It started out as an ordinary night at the bar. A friend was in from out of town (New York, to be precise), and we had agreed to meet at a chic lounge near campus for drinks after I got out of class. We hadn’t seen each other for a couple of weeks and had a lot to catch up on (I’d had quite an eventful week, myself), and both of us were looking forward to seeing each other.
Of course, since she was from New York, I got to the bar first. Meeting times for New Yorkers are not so much fixed deadlines as they are approximate targets, so I showed up fifteen minutes late with the anticipation of waiting at least another thirty. Needless to say, I ordered myself a drink.
As it turned out, my friend and I had gotten our wires crossed regarding meeting locations; she was at another restaurant nearby for nearly an hour before we realized that each of us were waiting for each other just blocks away. She had e-mailed me with the update, but I (dinosaur that I am) still don’t have e-mail on my cell phone, so had missed the message.
In any case, I was already well into my first beverage of the evening when a woman sitting next to me at the bar leaned over and tentatively asked, “Excuse me… By any chance, are you Paul?”
Sadly, of all the nicknames I’ve had, Paul is not one of them, so I had to respond in the negative. “No,” I said, “not Paul.” I was somewhat distracted by the Olympic speed-skating playing on the television above the bar, so perhaps I didn’t respond as attentively as I should have. She kept talking.
“You see,” she continued, “I was supposed to meet someone named Paul. But I don’t suppose you’re him.”
“No,” I said, “I’m afraid I can’t help. I’m not Paul, and I know who I’m meeting, and it’s not you.”
Looking back, this was (perhaps) a bit blunt. Not surprisingly, she looked a bit crestfallen at my response, so I decided to follow up with a question—just to demonstrate that I wasn’t so heartless that I really considered speed-skating more interesting than this woman’s predicament.
“So, this Paul…” I began. “Is he business? Or… pleasure?”
Way to go, customs officer James….
However, despite my slight faux pas, she ran with the joke and responded, “Pleasure. We’ve only talked online. He was supposed to meet me here tonight for the first time, but we agreed to meet here at 7:30, and…”
It was now 8:15.
What to say? Part of me wanted to give the woman a reality check: “Look. He’s 45 minutes late. Unless an elephant escaped from the Franklin Park Zoo, hitchhiked its way up the turnpike, and caused a massive traffic jam at Government Center, I don’t think your man has much of an excuse.”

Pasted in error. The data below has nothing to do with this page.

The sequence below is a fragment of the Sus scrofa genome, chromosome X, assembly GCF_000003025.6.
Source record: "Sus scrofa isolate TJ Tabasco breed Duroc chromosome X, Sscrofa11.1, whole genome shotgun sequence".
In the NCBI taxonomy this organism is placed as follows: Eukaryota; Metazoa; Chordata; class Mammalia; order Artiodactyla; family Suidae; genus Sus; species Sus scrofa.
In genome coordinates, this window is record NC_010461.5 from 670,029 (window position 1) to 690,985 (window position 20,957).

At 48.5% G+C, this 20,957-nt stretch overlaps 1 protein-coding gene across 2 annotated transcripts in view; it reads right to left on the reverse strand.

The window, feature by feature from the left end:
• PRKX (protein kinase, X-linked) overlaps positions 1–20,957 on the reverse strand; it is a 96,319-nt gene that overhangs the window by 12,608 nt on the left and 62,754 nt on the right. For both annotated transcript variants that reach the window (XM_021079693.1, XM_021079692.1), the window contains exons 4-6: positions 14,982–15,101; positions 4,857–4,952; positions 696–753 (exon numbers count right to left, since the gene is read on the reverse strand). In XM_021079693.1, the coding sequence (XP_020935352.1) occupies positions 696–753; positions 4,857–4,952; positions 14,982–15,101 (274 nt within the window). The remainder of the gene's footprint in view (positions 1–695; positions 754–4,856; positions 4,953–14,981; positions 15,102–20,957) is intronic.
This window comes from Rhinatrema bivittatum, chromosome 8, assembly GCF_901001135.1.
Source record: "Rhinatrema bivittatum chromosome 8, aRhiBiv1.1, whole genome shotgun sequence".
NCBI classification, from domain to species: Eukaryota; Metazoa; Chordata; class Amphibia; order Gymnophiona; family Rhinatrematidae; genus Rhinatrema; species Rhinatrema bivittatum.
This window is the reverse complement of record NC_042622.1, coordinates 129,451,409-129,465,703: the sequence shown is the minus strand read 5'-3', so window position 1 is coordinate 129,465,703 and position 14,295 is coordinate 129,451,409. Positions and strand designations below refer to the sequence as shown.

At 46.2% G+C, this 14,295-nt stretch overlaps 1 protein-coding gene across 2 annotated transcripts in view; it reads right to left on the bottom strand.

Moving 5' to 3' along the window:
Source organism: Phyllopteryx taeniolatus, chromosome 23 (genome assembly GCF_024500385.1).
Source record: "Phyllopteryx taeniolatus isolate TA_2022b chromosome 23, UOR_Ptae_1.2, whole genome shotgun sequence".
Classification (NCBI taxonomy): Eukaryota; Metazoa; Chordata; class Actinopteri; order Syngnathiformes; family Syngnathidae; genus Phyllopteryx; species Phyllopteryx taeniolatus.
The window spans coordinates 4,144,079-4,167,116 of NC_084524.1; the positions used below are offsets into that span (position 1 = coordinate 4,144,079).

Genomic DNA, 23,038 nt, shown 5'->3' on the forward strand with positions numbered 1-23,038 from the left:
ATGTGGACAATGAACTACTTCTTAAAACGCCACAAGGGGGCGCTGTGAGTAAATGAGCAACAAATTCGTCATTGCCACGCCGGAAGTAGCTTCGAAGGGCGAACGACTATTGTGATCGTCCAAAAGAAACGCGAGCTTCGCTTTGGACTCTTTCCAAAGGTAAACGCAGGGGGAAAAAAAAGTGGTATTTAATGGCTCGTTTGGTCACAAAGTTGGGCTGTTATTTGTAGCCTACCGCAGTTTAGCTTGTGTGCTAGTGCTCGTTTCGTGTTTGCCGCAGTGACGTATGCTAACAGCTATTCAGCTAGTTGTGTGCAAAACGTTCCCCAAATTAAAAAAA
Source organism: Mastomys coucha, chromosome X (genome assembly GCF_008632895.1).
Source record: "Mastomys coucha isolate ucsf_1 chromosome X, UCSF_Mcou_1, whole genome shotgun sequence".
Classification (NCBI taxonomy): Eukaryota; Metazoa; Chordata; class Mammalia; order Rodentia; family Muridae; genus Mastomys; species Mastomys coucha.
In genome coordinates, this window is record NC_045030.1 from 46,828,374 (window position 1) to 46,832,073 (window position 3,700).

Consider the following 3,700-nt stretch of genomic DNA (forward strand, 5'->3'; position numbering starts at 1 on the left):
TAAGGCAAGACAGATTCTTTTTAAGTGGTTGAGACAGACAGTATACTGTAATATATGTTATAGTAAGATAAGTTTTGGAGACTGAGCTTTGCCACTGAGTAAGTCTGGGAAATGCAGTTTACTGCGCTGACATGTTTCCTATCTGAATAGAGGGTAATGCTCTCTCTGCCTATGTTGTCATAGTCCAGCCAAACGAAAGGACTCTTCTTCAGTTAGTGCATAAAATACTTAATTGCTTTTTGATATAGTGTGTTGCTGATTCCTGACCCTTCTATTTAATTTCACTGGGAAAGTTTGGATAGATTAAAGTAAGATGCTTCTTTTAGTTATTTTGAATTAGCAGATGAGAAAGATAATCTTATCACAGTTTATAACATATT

However, she was only on her first glass of wine (she had resolved to finish it before throwing in the towel), so I decided that perhaps such advice would be premature. Instead, I decided to make conversation. I thought it might help make things less awkward, or at the very least help pass the time. If nothing else, I was still waiting for my friend, and this woman wouldn’t have to feel like the only one who was being stood up.
We talked about curling (the winter game, not the hair trick) and how it wasn’t really a sport, but this was such an obvious proposition that the conversation had nowhere to go from there. We finally brought it around to the topic of films, and I had the gall to mention You’ve Got Mail. Of course, with a woman clearly being stood up to my immediate left, it was the last film I should have mentioned, but hey… we were both onto our second drink by now.
In You’ve Got Mail, Meg Ryan’s character spends a painful amount of time waiting for her e-Romeo to show up at a local coffee shop, only to have Tom Hanks’ character (secretly the Romeo himself) show up and “ruin” the evening by plopping down in the seat of honor. So convinced that Hanks is not the man she’s been waiting for, Ryan sends him packing with a classic one-liner (“You’re nothing but a suit!”) that she later learns to regret. True identities are later revealed, and hilarity ensues.
Ah, romantic comedy.
Sadly for Rachel (the woman waiting here), no such Hollywood hijinks were in store last night. I was not the secret Romeo (sadly, my Juliet is much farther away than the nearest bar), and her man was not coming at all. It was actually quite sad to watch her set increasingly generous deadlines for him: first, she was only going to wait fifteen more minutes; then, she ordered some wine and would only wait until she finished her drink; finally, after sipping more and more slowly, she resolved to wait only fifteen more minutes before finally asking for the check.
By then, my friend had shown up and had been clued in on the story. Even the waiter was in on it before long. All of us felt sorry for Rachel, the woman who should have been met there at the bar, and my friend and I even offered to pay for her drink. All of this was very nice, but Paul never showed.
The experience left me wondering: What kind of man leaves a woman at the bar that way?
Is it possible that he had a good excuse? Perhaps. Maybe that elephant really did escape from the Franklin Park Zoo. (Or, as I put it to Rachel, “The only good reason that man has for not being here is if he was run over by a bus.”) More likely, though, he chickened out—got cold feet, thought better of it, just didn’t feel right.
There may be any number of explanations, but there’s no excuse. There’s no reason to leave a woman in that position without at least a phone call attempting to explain why.
I’m all about keeping plans, but of course I understand that sometimes plans have to change. Sometimes things come up. Sometimes there are things that can’t be helped. Sometimes it just doesn’t work.
If that’s the case, though, guys, do the lady a favor and call.
After all, if it were your sister waiting at the bar, you’d kill a guy if he did any less.